Every year, two and half million visitors gain paid admission to the Tower of London to see Britain’s most visited heritage attraction, the Crown Jewels. The Keeper of the Jewels attests that managing these tours is a 50 million euro-a-year business. As a result of these crowds, we can assume that millions of people have set eyes on the Queen Mother Elizabeth’s crown, made in 1937. This crown does not have the largest gem among the crowns of the Royal Collection, nor did a sovereign ever own it. Yet the crown provides a setting for one of the collection’s most famous diamonds in recent centuries. The Kohinoor Diamond, brought to Britain from India in 1850, has been well known throughout the Western world, having been described in both historical accounts and literary texts.1 This diamond is one of the diamonds on which the fictional Moonstone is modeled in Wilkie Collins’s novel, The Moonstone.2 Because the Kohinoor Diamond has been exhibited to the public from the time of the Great Exhibition in 1851 until today, this diamond plays a major role in interpreting Collins’s novel The Moonstone: Collins uses the dynamic contrast between the history of the Kohinoor Diamond and the fictional Moonstone Diamond to challenge the British cultural practice of building and maintaining empire. The final placement of the two diamondsthe historical Kohinoor Diamond with the British Crown Jewels and the fictional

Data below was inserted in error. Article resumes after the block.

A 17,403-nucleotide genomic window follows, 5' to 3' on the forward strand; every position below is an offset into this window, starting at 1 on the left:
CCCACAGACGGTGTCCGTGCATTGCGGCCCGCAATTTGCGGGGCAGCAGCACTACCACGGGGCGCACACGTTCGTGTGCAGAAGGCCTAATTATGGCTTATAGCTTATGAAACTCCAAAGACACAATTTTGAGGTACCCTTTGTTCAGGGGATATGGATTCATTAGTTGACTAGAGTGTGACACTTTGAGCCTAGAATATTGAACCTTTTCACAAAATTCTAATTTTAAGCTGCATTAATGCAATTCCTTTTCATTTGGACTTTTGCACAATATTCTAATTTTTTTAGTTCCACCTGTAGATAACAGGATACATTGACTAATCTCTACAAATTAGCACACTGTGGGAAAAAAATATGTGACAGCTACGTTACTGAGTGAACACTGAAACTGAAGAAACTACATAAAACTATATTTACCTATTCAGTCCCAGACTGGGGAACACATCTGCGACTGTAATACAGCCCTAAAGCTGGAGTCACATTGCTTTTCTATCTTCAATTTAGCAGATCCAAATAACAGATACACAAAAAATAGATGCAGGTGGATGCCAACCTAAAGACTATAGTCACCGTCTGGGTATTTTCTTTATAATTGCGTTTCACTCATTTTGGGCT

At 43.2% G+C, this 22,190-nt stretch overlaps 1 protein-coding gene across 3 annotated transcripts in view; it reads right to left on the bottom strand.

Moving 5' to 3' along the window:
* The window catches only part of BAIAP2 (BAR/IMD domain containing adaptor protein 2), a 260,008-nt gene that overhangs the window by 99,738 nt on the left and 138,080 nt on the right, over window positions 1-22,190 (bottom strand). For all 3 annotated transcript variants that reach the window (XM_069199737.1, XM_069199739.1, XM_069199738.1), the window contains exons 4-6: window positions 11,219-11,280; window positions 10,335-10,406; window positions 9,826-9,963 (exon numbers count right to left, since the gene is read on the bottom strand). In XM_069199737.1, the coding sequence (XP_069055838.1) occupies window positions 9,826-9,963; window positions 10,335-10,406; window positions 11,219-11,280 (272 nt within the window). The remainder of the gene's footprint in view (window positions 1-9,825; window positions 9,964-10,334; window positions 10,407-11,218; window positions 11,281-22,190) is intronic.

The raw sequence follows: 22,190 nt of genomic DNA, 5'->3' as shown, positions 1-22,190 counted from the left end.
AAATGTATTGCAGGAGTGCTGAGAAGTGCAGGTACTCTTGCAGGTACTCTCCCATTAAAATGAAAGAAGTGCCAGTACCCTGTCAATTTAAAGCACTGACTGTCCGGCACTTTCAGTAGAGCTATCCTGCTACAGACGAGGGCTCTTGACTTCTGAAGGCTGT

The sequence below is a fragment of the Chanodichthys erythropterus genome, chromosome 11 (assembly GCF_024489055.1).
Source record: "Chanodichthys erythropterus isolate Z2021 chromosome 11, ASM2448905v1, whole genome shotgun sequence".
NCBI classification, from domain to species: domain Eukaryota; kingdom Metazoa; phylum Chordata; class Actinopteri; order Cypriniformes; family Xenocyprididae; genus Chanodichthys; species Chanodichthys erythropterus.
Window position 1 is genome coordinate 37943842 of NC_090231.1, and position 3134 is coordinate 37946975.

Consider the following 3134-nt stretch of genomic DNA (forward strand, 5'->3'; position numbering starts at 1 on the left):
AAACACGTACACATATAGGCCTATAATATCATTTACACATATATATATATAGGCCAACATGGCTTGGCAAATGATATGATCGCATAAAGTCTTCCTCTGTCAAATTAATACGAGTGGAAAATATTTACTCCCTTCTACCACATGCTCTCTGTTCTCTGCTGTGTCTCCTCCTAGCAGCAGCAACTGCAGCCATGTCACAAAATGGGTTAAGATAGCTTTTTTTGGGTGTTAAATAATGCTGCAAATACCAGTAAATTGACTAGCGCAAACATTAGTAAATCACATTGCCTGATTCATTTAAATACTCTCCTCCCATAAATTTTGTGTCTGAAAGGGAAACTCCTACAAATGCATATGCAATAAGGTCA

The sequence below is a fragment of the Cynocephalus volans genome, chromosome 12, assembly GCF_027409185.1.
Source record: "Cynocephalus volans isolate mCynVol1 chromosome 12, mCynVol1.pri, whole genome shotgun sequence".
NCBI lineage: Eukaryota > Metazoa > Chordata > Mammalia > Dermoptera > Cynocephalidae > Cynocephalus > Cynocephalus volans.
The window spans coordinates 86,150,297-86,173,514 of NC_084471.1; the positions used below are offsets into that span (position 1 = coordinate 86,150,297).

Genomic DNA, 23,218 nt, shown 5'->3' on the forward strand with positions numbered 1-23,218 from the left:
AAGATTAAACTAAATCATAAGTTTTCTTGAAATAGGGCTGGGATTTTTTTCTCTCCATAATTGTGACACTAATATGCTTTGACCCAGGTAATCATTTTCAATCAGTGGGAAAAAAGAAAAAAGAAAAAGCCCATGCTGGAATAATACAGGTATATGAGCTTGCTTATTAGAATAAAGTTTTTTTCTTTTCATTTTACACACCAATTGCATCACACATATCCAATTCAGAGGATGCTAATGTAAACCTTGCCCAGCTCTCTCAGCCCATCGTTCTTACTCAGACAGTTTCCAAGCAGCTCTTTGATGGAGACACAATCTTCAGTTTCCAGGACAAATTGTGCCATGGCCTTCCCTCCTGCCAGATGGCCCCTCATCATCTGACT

1 The Kohinoor Diamond has also been called the “Mountain of Light.” For recent nonfictional discussions of the Kohinoor Diamond, see Ian Balfour, Famous Diamonds, 5th edn (Antique Collectors Club, 2009) 164-84; Katherine Prior and John Adamson, Maharajas’ Jewels (New York: The Vendome Press, 2000) 71-4; Kevin Rushby, Chasing the Mountain of Light: Across India on the Trail of the Kohinoor Diamond (New York: St. Martin’s Press, 2000); Patrick Voillot, Diamonds and Precious Stones (New York: Harry N. Abrams, 1998) 32-4. For a transatlantic example in literature, Thoreau counts on his reading audience to know about the Kohinoor Diamond; he refers to it in Walden to contrast the translucent gem with nature’s translucent waters: “White Pond and Walden are great crystals on the surface of the earth, Lakes of Light. If they were … small enough to be clutched, they would … be carried off by slaves, like precious stones, to adorn the heads of emperors; but being liquid, and ample, and secured to us and our successors forever, we disregard them, and run after the diamond of Kohinoor. They are too pure to have a market value; they contain no muck” (247).